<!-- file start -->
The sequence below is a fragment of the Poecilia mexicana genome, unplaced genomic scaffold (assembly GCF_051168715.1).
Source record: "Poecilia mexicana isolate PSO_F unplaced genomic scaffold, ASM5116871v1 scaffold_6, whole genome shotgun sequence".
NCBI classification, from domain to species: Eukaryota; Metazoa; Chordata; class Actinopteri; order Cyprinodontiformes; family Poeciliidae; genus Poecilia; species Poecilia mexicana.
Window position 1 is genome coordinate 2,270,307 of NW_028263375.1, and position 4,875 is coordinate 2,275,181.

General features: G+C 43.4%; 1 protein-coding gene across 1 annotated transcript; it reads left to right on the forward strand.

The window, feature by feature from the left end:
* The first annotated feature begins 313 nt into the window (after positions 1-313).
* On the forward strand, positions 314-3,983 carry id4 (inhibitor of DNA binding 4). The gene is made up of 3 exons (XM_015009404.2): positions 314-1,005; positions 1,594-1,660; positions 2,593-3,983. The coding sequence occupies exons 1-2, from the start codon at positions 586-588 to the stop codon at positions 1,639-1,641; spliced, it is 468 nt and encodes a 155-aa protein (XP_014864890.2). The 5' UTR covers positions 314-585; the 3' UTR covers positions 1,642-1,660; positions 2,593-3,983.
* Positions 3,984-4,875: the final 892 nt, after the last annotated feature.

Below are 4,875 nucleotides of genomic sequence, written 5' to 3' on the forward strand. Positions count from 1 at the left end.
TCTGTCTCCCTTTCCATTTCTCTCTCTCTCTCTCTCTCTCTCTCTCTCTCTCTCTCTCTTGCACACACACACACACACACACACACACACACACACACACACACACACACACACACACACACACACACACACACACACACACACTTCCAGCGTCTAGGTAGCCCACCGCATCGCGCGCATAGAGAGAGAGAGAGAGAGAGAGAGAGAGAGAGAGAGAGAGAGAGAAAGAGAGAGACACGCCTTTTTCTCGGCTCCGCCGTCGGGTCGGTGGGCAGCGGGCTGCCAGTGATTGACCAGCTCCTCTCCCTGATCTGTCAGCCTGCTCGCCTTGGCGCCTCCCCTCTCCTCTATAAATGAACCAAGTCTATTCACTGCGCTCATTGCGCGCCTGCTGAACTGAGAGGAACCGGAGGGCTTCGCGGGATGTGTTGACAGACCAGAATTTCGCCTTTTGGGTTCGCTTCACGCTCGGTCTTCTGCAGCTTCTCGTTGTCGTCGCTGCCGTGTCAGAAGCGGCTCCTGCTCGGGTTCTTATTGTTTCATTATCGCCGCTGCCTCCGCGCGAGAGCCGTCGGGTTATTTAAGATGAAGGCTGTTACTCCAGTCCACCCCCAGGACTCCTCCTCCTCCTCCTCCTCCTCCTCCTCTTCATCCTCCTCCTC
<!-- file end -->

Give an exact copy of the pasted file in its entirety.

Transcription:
The sequence below is a fragment of the Poecilia mexicana genome, unplaced genomic scaffold (assembly GCF_051168715.1).
Source record: "Poecilia mexicana isolate PSO_F unplaced genomic scaffold, ASM5116871v1 scaffold_6, whole genome shotgun sequence".
NCBI classification, from domain to species: Eukaryota; Metazoa; Chordata; class Actinopteri; order Cyprinodontiformes; family Poeciliidae; genus Poecilia; species Poecilia mexicana.
Window position 1 is genome coordinate 2,270,307 of NW_028263375.1, and position 4,875 is coordinate 2,275,181.

General features: G+C 43.4%; 1 protein-coding gene across 1 annotated transcript; it reads left to right on the forward strand.

The window, feature by feature from the left end:
* The first annotated feature begins 313 nt into the window (after positions 1-313).
* On the forward strand, positions 314-3,983 carry id4 (inhibitor of DNA binding 4). The gene is made up of 3 exons (XM_015009404.2): positions 314-1,005; positions 1,594-1,660; positions 2,593-3,983. The coding sequence occupies exons 1-2, from the start codon at positions 586-588 to the stop codon at positions 1,639-1,641; spliced, it is 468 nt and encodes a 155-aa protein (XP_014864890.2). The 5' UTR covers positions 314-585; the 3' UTR covers positions 1,642-1,660; positions 2,593-3,983.
* Positions 3,984-4,875: the final 892 nt, after the last annotated feature.

Below are 4,875 nucleotides of genomic sequence, written 5' to 3' on the forward strand. Positions count from 1 at the left end.
TCTGTCTCCCTTTCCATTTCTCTCTCTCTCTCTCTCTCTCTCTCTCTCTCTCTCTCTCTTGCACACACACACACACACACACACACACACACACACACACACACACACACACACACACACACACACACACACACACACACACACTTCCAGCGTCTAGGTAGCCCACCGCATCGCGCGCATAGAGAGAGAGAGAGAGAGAGAGAGAGAGAGAGAGAGAGAGAGAGAAAGAGAGAGACACGCCTTTTTCTCGGCTCCGCCGTCGGGTCGGTGGGCAGCGGGCTGCCAGTGATTGACCAGCTCCTCTCCCTGATCTGTCAGCCTGCTCGCCTTGGCGCCTCCCCTCTCCTCTATAAATGAACCAAGTCTATTCACTGCGCTCATTGCGCGCCTGCTGAACTGAGAGGAACCGGAGGGCTTCGCGGGATGTGTTGACAGACCAGAATTTCGCCTTTTGGGTTCGCTTCACGCTCGGTCTTCTGCAGCTTCTCGTTGTCGTCGCTGCCGTGTCAGAAGCGGCTCCTGCTCGGGTTCTTATTGTTTCATTATCGCCGCTGCCTCCGCGCGAGAGCCGTCGGGTTATTTAAGATGAAGGCTGTTACTCCAGTCCACCCCCAGGACTCCTCCTCCTCCTCCTCCTCCTCCTCCTCTTCATCCTCCTCCTC